It’s the same old story: batteries are holding us back. Technology is advancing so quickly across so many industries, but the next-generation batteries needed to power all of these advancements more efficiently are nowhere to be found. Researchers are hard at work on improving existing battery tech though, and they’re also developing exciting new kinds of batteries that could someday proliferate. Now, scientists at the Massachusetts Institute of Technology think they may be on an exciting path toward building a new type of liquid battery that uses gravity to generate energy.
The brilliant concept for the researchers’ new battery design was described in a paper published recently in the journal Energy and Environmental Science. Titled “A low-dissipation, pumpless, gravity-induced flow battery,” the paper covers a new liquid flow battery that uses gravity to generate energy.
Liquid flow batteries are not a new concept. In fact, the earliest liquid flow battery designs date back to the 1970s. The basic idea is that the positive and negative electrodes exist in liquid form and are separated by a membrane. Particles traveling from one terminal to the other in a liquid slurry generate electricity. But all earlier liquid flow battery designs have something in common: They rely on complex and expensive systems of tanks, pumps and valves to move the chemical compounds contained within the system.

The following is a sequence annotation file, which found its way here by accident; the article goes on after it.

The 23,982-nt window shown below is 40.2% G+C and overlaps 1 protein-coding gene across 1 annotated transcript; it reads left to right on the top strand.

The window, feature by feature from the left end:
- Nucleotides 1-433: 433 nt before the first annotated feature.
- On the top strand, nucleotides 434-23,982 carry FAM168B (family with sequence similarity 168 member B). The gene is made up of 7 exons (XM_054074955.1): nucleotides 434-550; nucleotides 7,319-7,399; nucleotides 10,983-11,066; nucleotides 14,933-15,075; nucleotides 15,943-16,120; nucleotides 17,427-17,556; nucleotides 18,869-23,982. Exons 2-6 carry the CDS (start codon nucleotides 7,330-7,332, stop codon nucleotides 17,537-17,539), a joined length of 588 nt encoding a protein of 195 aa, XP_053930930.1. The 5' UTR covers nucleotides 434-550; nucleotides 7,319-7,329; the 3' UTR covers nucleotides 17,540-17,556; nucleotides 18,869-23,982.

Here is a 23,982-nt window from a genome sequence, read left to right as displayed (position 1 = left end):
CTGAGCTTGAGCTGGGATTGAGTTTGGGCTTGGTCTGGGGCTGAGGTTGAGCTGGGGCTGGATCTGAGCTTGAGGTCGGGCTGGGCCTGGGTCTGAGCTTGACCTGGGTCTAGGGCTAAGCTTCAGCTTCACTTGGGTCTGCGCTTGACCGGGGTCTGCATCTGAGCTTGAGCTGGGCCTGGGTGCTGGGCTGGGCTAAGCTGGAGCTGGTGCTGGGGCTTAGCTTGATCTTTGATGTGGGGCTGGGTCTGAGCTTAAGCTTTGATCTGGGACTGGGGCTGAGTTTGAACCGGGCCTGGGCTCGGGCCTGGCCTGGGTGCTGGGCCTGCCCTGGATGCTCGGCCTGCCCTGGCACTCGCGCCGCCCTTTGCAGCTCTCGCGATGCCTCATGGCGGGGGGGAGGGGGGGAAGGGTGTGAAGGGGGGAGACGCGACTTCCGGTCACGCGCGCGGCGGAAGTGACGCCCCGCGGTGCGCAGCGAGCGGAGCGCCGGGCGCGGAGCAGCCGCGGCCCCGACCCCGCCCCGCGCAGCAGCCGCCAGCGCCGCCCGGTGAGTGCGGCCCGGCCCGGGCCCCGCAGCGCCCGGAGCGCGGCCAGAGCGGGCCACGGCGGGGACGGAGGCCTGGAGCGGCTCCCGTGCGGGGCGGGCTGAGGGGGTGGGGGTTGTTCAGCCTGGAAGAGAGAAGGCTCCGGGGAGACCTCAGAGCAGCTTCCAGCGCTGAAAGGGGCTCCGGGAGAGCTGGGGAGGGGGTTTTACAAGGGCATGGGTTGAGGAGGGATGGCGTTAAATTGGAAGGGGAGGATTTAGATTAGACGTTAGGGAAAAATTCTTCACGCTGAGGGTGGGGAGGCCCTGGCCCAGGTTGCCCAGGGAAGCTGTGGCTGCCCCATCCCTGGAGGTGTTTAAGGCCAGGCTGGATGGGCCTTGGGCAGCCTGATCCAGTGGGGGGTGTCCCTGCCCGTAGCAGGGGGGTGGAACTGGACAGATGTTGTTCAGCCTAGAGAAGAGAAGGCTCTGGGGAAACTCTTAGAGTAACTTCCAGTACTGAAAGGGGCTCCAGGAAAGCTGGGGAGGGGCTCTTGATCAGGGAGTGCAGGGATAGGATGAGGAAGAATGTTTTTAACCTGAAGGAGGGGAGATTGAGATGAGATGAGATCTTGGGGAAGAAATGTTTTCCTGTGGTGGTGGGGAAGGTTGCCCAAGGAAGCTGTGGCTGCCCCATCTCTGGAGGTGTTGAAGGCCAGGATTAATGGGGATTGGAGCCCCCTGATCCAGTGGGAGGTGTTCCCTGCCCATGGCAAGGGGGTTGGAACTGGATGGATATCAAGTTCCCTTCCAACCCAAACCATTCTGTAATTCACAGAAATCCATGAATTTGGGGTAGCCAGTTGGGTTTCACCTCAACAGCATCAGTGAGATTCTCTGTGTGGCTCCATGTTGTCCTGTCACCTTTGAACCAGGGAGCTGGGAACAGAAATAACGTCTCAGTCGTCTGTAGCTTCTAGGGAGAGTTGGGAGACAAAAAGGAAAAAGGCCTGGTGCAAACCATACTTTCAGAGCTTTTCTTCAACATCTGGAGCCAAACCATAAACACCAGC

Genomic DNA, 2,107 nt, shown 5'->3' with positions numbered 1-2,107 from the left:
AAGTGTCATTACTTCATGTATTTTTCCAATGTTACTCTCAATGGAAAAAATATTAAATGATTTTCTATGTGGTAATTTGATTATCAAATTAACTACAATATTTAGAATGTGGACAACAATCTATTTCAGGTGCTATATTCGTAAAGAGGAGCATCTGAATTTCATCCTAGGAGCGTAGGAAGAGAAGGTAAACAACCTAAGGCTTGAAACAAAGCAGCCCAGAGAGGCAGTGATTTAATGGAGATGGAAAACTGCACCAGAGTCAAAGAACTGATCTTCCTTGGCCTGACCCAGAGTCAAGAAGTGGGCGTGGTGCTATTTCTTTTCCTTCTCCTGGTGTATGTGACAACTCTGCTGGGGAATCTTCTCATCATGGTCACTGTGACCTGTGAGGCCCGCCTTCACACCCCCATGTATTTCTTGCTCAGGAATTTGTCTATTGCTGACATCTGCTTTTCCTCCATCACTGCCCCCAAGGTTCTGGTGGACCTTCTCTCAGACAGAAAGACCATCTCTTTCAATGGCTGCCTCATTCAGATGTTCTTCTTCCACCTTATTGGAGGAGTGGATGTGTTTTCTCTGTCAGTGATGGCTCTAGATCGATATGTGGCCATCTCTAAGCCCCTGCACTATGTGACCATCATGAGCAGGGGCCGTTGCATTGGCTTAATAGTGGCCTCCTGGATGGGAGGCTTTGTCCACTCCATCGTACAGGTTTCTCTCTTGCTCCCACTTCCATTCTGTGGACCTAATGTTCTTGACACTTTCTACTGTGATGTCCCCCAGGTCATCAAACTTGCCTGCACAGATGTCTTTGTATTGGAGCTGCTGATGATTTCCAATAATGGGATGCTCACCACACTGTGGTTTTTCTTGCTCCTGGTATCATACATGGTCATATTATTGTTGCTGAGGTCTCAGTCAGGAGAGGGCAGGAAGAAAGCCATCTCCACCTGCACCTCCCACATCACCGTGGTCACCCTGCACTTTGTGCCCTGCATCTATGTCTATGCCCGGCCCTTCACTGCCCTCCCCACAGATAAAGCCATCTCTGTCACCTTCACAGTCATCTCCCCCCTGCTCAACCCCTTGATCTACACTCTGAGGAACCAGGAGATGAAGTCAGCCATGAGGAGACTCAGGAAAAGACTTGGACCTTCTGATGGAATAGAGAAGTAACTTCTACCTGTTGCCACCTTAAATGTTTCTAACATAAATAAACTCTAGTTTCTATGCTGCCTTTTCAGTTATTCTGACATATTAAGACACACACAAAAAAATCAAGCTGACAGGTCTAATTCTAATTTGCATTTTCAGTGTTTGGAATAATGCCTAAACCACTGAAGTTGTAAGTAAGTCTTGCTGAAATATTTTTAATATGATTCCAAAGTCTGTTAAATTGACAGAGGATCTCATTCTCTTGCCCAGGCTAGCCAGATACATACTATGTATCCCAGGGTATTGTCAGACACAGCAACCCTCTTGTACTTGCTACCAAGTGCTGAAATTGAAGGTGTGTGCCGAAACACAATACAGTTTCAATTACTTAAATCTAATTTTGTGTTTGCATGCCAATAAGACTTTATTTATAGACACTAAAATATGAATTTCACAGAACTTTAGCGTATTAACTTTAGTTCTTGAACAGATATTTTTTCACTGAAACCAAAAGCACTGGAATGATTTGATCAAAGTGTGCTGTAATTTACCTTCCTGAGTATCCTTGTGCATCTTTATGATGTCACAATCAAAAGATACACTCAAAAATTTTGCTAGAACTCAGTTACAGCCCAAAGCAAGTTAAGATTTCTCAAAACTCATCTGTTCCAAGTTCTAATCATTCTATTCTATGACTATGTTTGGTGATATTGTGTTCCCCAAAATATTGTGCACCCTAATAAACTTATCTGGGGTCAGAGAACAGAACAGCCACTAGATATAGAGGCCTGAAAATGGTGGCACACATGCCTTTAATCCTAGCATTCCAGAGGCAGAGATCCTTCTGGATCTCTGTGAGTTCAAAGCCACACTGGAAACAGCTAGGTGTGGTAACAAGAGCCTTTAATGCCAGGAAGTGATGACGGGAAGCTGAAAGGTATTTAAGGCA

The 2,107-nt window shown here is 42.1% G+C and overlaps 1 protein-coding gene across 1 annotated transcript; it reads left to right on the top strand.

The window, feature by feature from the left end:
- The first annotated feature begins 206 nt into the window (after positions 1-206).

The new design — developed by MIT researchers Xinwei Chen, Brandon J. Hopkins, Ahmed Helal, Frank Y. Fan, Kyle C. Smith, Zheng Li, Alexander H. Slocum, Gareth H. McKinley, W. Craig Cartera and Yet-Ming Chiang — completely eliminates the need for complicated pump systems. Instead, it uses a simple gravity feed to move the slurry down a narrow channel and generate energy. What’s more, the rate of energy produced by this new type of liquid flow battery can be increased or decreased simply by adjusting the angle of the battery, which will either speed or slow the flow rate.
And now, the unavoidable bad news — the prototype built by the MIT team is just a proof-of-concept and the researchers are nowhere near commercializing it at this point. Kyocera Professor of Ceramics Yet-Ming Chiang, the lead author on the paper, likens the team’s current creation to a concept car. Chiang is confident that the design will ultimately lead to a real product though, and it could have applications across a number of industries.
“The new design should make possible simpler and more compact battery systems, which could be inexpensive and modular, allowing for gradual expansion of grid-connected storage systems to meet growing demand,” Nanowerk News noted. “Such storage systems will be critical for scaling up the use of intermittent power sources such as wind and solar.”